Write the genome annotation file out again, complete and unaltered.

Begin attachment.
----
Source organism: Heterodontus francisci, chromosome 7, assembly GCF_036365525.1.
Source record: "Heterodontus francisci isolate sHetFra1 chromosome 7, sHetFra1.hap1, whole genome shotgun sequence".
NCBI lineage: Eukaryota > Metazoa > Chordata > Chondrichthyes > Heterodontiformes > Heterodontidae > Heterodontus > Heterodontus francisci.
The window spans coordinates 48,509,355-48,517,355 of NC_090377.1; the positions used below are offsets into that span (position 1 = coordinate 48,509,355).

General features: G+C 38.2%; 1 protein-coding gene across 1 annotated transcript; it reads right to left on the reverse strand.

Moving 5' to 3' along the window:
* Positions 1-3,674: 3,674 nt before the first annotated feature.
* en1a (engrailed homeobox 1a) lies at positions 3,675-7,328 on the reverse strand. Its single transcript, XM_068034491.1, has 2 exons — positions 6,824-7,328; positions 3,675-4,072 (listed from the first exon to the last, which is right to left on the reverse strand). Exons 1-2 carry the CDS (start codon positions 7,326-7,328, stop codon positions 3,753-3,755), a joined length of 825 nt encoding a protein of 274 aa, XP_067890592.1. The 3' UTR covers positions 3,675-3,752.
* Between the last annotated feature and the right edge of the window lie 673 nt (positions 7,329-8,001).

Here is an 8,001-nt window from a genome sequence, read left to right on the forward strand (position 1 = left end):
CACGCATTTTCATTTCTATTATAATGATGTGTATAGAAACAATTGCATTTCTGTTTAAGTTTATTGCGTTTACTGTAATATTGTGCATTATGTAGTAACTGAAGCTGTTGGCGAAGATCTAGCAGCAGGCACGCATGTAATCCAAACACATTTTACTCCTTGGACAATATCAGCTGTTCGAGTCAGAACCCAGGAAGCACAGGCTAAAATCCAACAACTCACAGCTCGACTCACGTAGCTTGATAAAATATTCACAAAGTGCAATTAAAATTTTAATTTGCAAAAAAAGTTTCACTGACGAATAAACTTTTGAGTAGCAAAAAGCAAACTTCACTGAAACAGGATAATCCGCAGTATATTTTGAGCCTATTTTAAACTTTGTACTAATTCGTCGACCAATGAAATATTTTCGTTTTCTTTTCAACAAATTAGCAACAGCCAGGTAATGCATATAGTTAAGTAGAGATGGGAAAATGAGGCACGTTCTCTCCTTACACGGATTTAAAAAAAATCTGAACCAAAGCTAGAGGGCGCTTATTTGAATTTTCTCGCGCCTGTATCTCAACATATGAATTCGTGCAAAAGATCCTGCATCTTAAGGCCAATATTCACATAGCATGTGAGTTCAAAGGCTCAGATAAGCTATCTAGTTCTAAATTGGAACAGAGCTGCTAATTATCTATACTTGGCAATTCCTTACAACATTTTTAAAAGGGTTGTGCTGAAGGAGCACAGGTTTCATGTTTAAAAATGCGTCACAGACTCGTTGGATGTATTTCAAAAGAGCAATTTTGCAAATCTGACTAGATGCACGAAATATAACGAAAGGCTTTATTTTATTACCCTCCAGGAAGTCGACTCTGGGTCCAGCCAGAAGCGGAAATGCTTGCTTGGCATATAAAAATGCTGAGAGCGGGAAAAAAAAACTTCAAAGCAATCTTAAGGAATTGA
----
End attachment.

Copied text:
Source organism: Heterodontus francisci, chromosome 7, assembly GCF_036365525.1.
Source record: "Heterodontus francisci isolate sHetFra1 chromosome 7, sHetFra1.hap1, whole genome shotgun sequence".
NCBI lineage: Eukaryota > Metazoa > Chordata > Chondrichthyes > Heterodontiformes > Heterodontidae > Heterodontus > Heterodontus francisci.
The window spans coordinates 48,509,355-48,517,355 of NC_090377.1; the positions used below are offsets into that span (position 1 = coordinate 48,509,355).

General features: G+C 38.2%; 1 protein-coding gene across 1 annotated transcript; it reads right to left on the reverse strand.

Moving 5' to 3' along the window:
* Positions 1-3,674: 3,674 nt before the first annotated feature.
* en1a (engrailed homeobox 1a) lies at positions 3,675-7,328 on the reverse strand. Its single transcript, XM_068034491.1, has 2 exons — positions 6,824-7,328; positions 3,675-4,072 (listed from the first exon to the last, which is right to left on the reverse strand). Exons 1-2 carry the CDS (start codon positions 7,326-7,328, stop codon positions 3,753-3,755), a joined length of 825 nt encoding a protein of 274 aa, XP_067890592.1. The 3' UTR covers positions 3,675-3,752.
* Between the last annotated feature and the right edge of the window lie 673 nt (positions 7,329-8,001).

Here is an 8,001-nt window from a genome sequence, read left to right on the forward strand (position 1 = left end):
CACGCATTTTCATTTCTATTATAATGATGTGTATAGAAACAATTGCATTTCTGTTTAAGTTTATTGCGTTTACTGTAATATTGTGCATTATGTAGTAACTGAAGCTGTTGGCGAAGATCTAGCAGCAGGCACGCATGTAATCCAAACACATTTTACTCCTTGGACAATATCAGCTGTTCGAGTCAGAACCCAGGAAGCACAGGCTAAAATCCAACAACTCACAGCTCGACTCACGTAGCTTGATAAAATATTCACAAAGTGCAATTAAAATTTTAATTTGCAAAAAAAGTTTCACTGACGAATAAACTTTTGAGTAGCAAAAAGCAAACTTCACTGAAACAGGATAATCCGCAGTATATTTTGAGCCTATTTTAAACTTTGTACTAATTCGTCGACCAATGAAATATTTTCGTTTTCTTTTCAACAAATTAGCAACAGCCAGGTAATGCATATAGTTAAGTAGAGATGGGAAAATGAGGCACGTTCTCTCCTTACACGGATTTAAAAAAAATCTGAACCAAAGCTAGAGGGCGCTTATTTGAATTTTCTCGCGCCTGTATCTCAACATATGAATTCGTGCAAAAGATCCTGCATCTTAAGGCCAATATTCACATAGCATGTGAGTTCAAAGGCTCAGATAAGCTATCTAGTTCTAAATTGGAACAGAGCTGCTAATTATCTATACTTGGCAATTCCTTACAACATTTTTAAAAGGGTTGTGCTGAAGGAGCACAGGTTTCATGTTTAAAAATGCGTCACAGACTCGTTGGATGTATTTCAAAAGAGCAATTTTGCAAATCTGACTAGATGCACGAAATATAACGAAAGGCTTTATTTTATTACCCTCCAGGAAGTCGACTCTGGGTCCAGCCAGAAGCGGAAATGCTTGCTTGGCATATAAAAATGCTGAGAGCGGGAAAAAAAAACTTCAAAGCAATCTTAAGGAATTGA